And push its limits it has. The packed lineup of exhibitions at Coda Culture since its first in January 2018 has meant that each show lasts for 1.5 – 2 weeks, with a short turnover time for the next exhibition. For comparison, larger galleries such as Ota Fine Arts or Chan + Hori Contemporary host shows that run for 6 – 7 weeks. Running for a shorter period means that whilst one can squeeze in more exhibitions within a smaller frame of time, that it also translates in exhibitions changing quickly, with fewer audience members being able to view it before it ends. Perhaps then, the openings and regular artist talks provide a good reason for people to attend and congregate, giving Coda Culture a constant buzz of energy and excitement that other gallery spaces may lack. During such openings and talks, audience members spill out of the small space, sitting on plastic stools along the shophouse corridors. The space is simply too small to fit many, but this also lends an intimate experience, one that results in an inevitable spillage of excess. Excess, not in a negative sense, but an overflow in the production of sensation and experience that exceeds pre-given conditions of possibility of the structures of the gallery space, in doing so generating new circumstances of encounters between all participants.
This, arguably, makes the work that Coda Culture does intensely ‘contemporary’, in which the ‘contemporary’ is not a chronological, but an ontological term; emerging not as a response to history, but rather operating directly from life, an ‘atemporal art’ whose “criteria are not history, medium, technique or content, but creativity” (Stephen Zepke, 2010). This creates a space of contemporary inclusivity, experimentation and openness for emerging artists, together with its independence from external funding and minimal administration or bureaucracy, is significant in the type of exhibitions it gives space for. For example, some of the artists have their first solo shows with Coda Culture (The Past is not the Past, Erica Chung, The Spirits of Echoes, ila) and issues such as conceptions of beauty and marginalised bodies (The Purple Line, Benjamin Matchap), non gender-conforming romantic relationships (In Love, Norah Lea), and rejected proposals (The Rejected Proposal Showcase, Desigirl69 Collective).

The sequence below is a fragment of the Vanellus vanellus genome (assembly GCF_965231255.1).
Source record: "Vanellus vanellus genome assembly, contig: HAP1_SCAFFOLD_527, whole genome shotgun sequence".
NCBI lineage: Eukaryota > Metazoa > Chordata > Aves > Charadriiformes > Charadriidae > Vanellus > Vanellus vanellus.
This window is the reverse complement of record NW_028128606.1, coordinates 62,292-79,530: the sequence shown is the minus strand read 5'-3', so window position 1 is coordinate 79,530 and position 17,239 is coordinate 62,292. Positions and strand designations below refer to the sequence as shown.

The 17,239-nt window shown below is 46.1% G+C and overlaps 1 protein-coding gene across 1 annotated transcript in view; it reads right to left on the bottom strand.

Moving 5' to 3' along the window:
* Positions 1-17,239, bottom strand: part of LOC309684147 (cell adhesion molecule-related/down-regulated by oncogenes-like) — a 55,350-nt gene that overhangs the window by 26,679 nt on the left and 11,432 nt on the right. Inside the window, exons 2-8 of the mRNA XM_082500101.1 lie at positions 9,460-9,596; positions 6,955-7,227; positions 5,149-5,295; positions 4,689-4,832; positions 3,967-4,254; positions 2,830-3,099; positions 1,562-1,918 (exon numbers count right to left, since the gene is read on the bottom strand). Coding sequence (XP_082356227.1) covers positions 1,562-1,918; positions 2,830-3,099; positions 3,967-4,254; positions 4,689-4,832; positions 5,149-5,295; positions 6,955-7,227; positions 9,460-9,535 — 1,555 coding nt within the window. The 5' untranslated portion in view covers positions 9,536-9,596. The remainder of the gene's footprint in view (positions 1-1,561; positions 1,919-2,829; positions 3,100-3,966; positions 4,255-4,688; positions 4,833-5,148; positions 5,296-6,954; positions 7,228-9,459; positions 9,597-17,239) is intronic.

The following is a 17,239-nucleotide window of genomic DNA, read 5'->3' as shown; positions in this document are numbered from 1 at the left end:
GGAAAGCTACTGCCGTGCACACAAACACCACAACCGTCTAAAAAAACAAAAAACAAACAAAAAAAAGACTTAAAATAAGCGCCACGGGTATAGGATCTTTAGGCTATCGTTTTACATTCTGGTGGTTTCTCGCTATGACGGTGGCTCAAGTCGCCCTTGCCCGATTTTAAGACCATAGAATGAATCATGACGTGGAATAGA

One recent show was ila’s The Spirits of Echoes, which took the form of an evocative installation combining elements from on practice – photographs from her solitary wanderings through the city late into the night, which were her way of dealing with depression, with her continual research and gathering of ghost stories that she has been undertaking for many years. The recordings of her conversations with people she met, who shared with her their ghostly encounters or stories, come from a place that is deeply personal and intimate in the sharing, but also touch on a more otherworldly resonance that surfaces as common experiences. These conversations play as a backdrop to her photographs, projected and shifting as light, onto an installation of hanging translucent red cloth. The cloth flutters and moves in an unseen breeze, the projected images of lonely moments in time of an empty urban landscape temporarily in slumber, themselves shifting and passing through space. ila, during her artist talk – which, while focusing on the work of the artist, also transformed into a ghost story-telling session – spoke about the relationship between her emotional disturbances, which manifest in her late night wanderings and photography, and her experience of hauntings, both which come together in the installation in Coda Culture. What surfaced during ila’s artist talk was the inseparable connection that the work has to her life – it stems from a deeply personal place. Notably, Coda Culture, as an independent space, gives deeply intimate practices the ability to perform an immediate contemporaneity, operating directly from and in response to life.